September 18, 2016 .... well really, June 18, 2017 TLDR: The short story about why I chose van life. I was bored, unfulfilled, and my spirit was drained. It's funny, as I look back on this unfinished blog post that I started years ago, I'm reminded of my many good intentions that just didn't quite make it to fruition. Here I am in my hotel room at this unusually nice Ramada. It's 2:40 in the morning and I'm stranded in Murfreesboro, Tennessee. My mum is over on her bed, tossing and turning every 30 minutes, occasionally waking up to say, "You're STILL working over there?? You should get up and walk around every once in a while." Ah sweet hyperfocus and OCD. Much has transpired since I decided to leave my amazing family at the Oprah Winfrey Network in West Hollywood to pursue a less desk-centered lifestyle. I've packed this amazing hunk of meat in my skull with an immense amount of new information and I've shared some epicly dope AF experiences and adventures with family and friends. My intention last year was to do life in a new way: the proper way; the way that I had been dreaming about and bitching about after so many years of waking up when my alarm told me to, trying to recall "how my weekend was," gradually upping my glasses prescription from staring at computer screens all day (and night). I wanted to go where the happiness was. The mountains. The woods. The deserts and beaches and fields and open sea. The ne'er explored vastness and macro lens subtleties of this gorgeous planet. I wanted to be "free!" My open browser tabs often looked like this: Throughout 2016, I had developed a deep fascination for #VanLife. Watching minimalist adventurers like Alex Honnold give a tour of his van and explain his simple way of life to the camera in such a raw way, "welp, here it is. my everything..." These videos, interviews, and articles on YouTube, Instagram and the like moved me. Something I do quite often when facing what I believe to be a big life decision is that I talk about it, a lot, with everyone. I told my friends, my family, my bosses, strangers...I talked to everyone I encountered about my fascination with this lifestyle. I judged their reactions. I absorbed their personal questions and concerns about the specifics and logistics and...less romantic aspects of the van-dwelling lifestyle. I fielded the inescapable "...van down by the river!!" jokes. Typically what happens at this stage is, well, more often than not, I bail on myself. I get hyper about a new idea. I'm inspired. Fired up. All in. But then my inner voice, which is always talking, always worrying, always projecting the worst possible scenarios, preparing for what seems to be inevitable difficulties or even failure, that voice puts out the flame and I'm left in a slump of inaction. But something different happened this time. The stars really did align. My lease was up in LA, my super supportive girlfriend at the time had no obligations and was totally in, my brother and his girlfriend had already ripped out the back seat of their Subaru to hit the road with a fury, and my boss at OWN had a very clear understanding that I was ready to retire from an ultimately less fulfilling life. I said my farewells and goodbyes to my friends at OWN and our neighbors at Funny Or Die, and I went straight home to start drafting the most epic spreadsheet I've ever made.... To Be Continued....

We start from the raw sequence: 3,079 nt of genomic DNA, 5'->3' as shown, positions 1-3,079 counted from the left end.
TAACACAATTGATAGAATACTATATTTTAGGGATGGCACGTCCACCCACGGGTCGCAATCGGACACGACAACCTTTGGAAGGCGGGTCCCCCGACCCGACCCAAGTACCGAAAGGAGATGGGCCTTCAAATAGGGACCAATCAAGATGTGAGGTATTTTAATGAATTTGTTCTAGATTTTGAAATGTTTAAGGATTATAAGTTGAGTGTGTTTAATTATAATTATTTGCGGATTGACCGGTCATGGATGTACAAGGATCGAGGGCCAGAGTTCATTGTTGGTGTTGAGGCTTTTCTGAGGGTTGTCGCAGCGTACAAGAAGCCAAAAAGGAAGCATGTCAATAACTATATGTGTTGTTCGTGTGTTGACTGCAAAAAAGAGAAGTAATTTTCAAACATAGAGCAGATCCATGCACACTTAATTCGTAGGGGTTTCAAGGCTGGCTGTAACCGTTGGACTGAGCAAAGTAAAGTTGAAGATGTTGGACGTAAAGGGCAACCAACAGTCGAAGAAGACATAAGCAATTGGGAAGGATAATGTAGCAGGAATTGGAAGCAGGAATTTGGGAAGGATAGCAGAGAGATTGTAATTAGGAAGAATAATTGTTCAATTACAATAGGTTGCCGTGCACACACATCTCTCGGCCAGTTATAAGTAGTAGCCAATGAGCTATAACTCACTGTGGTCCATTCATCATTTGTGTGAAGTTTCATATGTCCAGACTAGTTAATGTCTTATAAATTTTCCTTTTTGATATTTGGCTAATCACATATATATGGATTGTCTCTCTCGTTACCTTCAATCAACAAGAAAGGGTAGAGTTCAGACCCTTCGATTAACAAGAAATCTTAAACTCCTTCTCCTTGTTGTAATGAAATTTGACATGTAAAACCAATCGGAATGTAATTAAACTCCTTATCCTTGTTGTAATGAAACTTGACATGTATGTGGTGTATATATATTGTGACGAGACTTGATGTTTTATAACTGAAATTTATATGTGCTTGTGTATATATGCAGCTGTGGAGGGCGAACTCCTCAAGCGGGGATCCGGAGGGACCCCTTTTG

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Nick Hankins